Clara asks if the Morpheus Machine is actually named after Morpheus, the god of dreams. The Morpheus hologram also uses the term 'in the arms of Morpheus', a phrase meaning to be in a deep sleep.[4]

The Morpheus machine theme song, "Mr. Sandman", was popularized by the group The Chordettes among others in 1954.[4][7]

Those like Chopra who refuse to compress their sleep via the Morpheus process are referred to as 'Rips'—a reference to the short story "Rip Van Winkle" by Washington Irving.[5]


Read Through[edit]

The read through for this episode took place on 23 July 2015 and filming took place on 27 July to 12 August 2015.[citation needed] A new title screen specially designed for this episode was shown instead of the usual opening sequence, the first such instance in the show's history.[8]

Planned Sequel[edit]

Gattis planned to write a sequel to this story when he was commissioned to write for series 10 which would have followed an expanse of the concept with world building, following the Doctor, Bill and Nardole on a bank planet following workers who plan to invest in the project as they want to avoid as much sleep as possible. Gattis pulled out however when he heard Capaldi and Moffat were leaving and wanted to leave with them. He did not feel the script was suitable for his finale and changed during pre-production.

Cast notes[edit]

Reece Shearsmith appeared in An Adventure in Space and Time as Patrick Troughton. Tom Wilton appeared as a Zygon in "The Zygon Invasion" / "The Zygon Inversion". Bethany Black is the first openly transgender actor to appear on Doctor Who.[9]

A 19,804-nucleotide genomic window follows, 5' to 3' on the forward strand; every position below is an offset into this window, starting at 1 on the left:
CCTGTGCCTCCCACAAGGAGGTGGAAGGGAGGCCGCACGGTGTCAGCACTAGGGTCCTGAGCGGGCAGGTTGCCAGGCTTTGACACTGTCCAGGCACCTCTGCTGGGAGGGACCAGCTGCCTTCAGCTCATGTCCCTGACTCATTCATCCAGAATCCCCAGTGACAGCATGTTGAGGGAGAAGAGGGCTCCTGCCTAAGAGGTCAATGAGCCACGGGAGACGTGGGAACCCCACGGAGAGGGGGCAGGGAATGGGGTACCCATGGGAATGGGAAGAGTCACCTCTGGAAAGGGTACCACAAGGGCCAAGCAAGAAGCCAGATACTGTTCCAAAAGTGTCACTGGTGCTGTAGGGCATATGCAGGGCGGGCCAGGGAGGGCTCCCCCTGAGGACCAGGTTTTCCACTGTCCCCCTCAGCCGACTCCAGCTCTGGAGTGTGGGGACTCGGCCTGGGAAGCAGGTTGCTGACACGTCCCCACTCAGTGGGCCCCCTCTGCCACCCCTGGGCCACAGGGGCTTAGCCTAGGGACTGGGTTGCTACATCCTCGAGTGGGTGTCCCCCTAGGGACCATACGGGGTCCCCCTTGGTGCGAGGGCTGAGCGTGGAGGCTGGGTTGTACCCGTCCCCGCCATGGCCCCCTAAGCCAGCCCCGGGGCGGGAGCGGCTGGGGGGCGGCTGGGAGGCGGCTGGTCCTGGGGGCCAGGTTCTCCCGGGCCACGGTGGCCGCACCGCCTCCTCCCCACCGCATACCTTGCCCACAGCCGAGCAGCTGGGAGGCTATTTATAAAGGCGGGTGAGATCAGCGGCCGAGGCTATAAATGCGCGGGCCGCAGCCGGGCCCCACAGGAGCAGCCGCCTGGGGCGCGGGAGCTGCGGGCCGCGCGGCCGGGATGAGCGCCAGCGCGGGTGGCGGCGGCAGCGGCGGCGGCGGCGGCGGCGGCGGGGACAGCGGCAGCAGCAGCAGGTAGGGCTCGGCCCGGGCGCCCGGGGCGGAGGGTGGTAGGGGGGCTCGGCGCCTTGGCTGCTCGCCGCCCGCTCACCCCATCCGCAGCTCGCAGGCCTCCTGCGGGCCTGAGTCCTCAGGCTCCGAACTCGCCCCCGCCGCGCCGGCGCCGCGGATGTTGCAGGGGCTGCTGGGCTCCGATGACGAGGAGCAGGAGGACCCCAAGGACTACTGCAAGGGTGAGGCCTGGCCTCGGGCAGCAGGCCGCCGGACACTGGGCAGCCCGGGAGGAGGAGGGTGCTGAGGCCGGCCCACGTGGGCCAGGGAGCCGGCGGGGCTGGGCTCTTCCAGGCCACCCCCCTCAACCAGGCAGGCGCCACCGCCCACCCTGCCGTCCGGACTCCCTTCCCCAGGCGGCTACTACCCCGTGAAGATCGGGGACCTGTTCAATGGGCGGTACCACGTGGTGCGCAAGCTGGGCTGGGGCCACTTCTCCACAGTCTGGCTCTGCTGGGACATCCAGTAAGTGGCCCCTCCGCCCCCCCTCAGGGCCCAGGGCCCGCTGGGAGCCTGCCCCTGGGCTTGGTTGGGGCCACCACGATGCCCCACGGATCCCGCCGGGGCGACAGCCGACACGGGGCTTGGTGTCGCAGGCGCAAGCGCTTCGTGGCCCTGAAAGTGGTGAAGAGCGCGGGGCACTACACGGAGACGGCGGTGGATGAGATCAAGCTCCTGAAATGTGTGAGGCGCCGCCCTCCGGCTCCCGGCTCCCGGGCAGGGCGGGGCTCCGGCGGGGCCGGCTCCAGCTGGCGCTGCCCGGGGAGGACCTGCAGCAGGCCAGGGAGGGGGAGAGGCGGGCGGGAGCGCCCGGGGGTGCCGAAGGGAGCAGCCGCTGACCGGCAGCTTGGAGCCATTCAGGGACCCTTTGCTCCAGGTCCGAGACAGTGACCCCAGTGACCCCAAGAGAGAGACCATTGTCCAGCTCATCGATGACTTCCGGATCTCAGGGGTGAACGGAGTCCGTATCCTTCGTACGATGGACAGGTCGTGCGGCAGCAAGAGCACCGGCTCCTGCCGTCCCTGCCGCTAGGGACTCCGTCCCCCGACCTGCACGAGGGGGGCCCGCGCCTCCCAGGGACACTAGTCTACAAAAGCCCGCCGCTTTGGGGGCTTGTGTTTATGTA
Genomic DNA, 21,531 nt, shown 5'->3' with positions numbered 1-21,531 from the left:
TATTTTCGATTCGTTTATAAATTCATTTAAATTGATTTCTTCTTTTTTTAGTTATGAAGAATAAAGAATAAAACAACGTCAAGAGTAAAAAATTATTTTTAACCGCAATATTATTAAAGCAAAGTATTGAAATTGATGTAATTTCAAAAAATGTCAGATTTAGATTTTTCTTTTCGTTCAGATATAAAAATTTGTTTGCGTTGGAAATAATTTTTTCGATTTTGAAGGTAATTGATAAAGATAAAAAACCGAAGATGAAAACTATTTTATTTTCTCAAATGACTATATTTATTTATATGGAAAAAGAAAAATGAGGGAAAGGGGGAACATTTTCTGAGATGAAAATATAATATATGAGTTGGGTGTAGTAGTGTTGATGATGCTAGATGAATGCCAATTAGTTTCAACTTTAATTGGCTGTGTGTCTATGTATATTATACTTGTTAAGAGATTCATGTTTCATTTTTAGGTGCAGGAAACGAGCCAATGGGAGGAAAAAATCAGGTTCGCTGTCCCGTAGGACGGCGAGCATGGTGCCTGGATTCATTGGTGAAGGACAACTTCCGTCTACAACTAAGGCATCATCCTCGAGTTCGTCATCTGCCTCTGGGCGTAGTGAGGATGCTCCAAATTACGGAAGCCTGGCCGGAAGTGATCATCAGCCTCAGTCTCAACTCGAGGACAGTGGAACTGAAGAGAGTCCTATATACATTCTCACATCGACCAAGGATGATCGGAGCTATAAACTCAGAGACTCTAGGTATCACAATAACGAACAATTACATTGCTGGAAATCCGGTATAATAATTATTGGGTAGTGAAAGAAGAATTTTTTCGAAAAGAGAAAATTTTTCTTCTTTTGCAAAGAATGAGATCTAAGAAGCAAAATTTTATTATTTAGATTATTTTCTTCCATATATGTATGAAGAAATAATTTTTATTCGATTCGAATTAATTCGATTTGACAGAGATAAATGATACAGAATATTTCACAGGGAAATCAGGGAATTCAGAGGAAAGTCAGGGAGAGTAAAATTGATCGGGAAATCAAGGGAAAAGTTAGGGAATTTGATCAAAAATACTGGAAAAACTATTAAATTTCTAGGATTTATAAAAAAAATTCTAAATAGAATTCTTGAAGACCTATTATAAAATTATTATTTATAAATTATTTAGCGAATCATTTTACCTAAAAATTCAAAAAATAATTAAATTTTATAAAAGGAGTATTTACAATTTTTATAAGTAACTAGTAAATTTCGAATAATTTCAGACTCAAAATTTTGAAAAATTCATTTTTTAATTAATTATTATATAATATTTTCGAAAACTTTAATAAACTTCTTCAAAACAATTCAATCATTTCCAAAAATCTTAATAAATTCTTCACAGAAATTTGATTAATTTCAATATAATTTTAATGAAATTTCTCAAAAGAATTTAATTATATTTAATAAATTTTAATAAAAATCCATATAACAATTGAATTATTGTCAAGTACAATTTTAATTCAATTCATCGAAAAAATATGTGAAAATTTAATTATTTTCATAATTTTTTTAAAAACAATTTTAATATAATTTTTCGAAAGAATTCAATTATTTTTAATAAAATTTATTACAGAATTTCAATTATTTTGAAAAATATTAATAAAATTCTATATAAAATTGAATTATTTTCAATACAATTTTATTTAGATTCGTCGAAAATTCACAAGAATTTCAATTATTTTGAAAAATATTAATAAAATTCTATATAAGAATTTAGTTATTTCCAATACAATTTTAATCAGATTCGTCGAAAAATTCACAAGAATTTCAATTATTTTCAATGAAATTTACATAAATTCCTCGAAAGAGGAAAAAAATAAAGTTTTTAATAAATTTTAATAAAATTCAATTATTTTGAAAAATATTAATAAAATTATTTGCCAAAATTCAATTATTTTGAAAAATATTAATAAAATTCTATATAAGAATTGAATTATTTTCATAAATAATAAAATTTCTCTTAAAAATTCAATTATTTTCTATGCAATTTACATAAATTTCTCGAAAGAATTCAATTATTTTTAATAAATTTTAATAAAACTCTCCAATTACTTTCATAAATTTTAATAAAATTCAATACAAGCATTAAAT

Broadcast and reception[edit]

Critical reception[edit]

Professional ratings
Aggregate scores
Rotten Tomatoes (Average Score)6.34[10]
Rotten Tomatoes (Tomatometer)61%[10]
Review scores
The A.V. ClubB[11]
Paste Magazine8.0[12]
SFX Magazine3/5 stars[13]
TV Fanatic3.5/5 stars[14]
New York Magazine1/5 stars[16]
Radio Times5/5 stars [17]

The episode received mixed reviews and was watched by 4 million viewers overnight in the UK, an 18.2% audience share. This rose to 5.61 in final figures, which made it the lowest of any episode of Doctor Who since the show was revived in 2005, until the episode "Oxygen" in the next series, which received 5.27 million viewers. It received an Appreciation Index score of 78, the lowest since the 2006 story "Love & Monsters", which received a score of 76.[18] The episode also received the lowest score of the ninth series on Rotten Tomatoes, reporting a 61% approval rating with an average rating of 6.34/10 based on 18 reviews. The website's consensus reads "Doctor Who's effective horror elements and unexpected cliffhanger save 'Sleep No More' from being a gimmicky found-footage episode."[10] John Hussey of Cult Fix gave the episode a positive review, praising Gatiss's writing and the acting of Reece Shearsmith.[19]


  1. ^ "Sleep No More: The Factfile". BBC. 2015. Retrieved 15 November 2015.
  2. ^ a b "Doctor Who: Sleep No More". BBC.
  3. ^ "Sleep No More: Hints & Teasers (Set #2)". Doctor Who TV. UK.
  4. ^ a b c d "Doctor Who, Series 9, Sleep No More – Sleep No More: The Fact File". BBC One. BBC.
  5. ^ a b Gatiss, Mark. "13 Things You May Not Know About 'Sleep No More'". Anglophenia. US: BBC. Retrieved 16 November 2015.
  6. ^ Martin, Dan (14 November 2015). "Doctor Who series 35, episode 9 – Sleep No More". The Guardian. Retrieved 14 November 2015.
  7. ^ Dan Martin. "Doctor Who series 35, episode 9 – Sleep No More". the Guardian.
  8. ^ Fullerton, Huw (14 November 2015). "Doctor Who series 9: Sleep No More drops opening title sequence". Radio Times. Retrieved 13 November 2015.
  9. ^ "'Doctor Who' Lands Its First Ever Transgender Star". 9 August 2015.
  10. ^ a b c "Sleep No More". 15 January 2020.
  11. ^ ""Sleep No More" · Doctor Who · TV Review Doctor Who uses found footage to scare the sleep out of you · TV Club · The A.V. Club".
  12. ^ "Doctor Who Review: "Sleep No More"".
  13. ^ Jordan Farley (14 November 2015). "Doctor Who S9.09 – "Sleep No More" review". GamesRadar+.
  14. ^ Whoncehead. "Doctor Who". TV Fanatic.
  15. ^ Scott Collura (14 November 2015). "Doctor Who: "Sleep No More" Review". IGN.
  16. ^ "Doctor Who Recap: Enter Sandman, Exit Reason". Vulture.
  17. ^ Patrick Mulkern. "Radio Times – TV news and guide, TV and radio listings, film reviews guide". RadioTimes.
  18. ^ "Sleep No More – AI:78". Doctor Who News. Nov 2015.
  19. ^ "Doctor Who: 909 "Sleep No More" Review". Retrieved 2015-12-09.

External links[edit]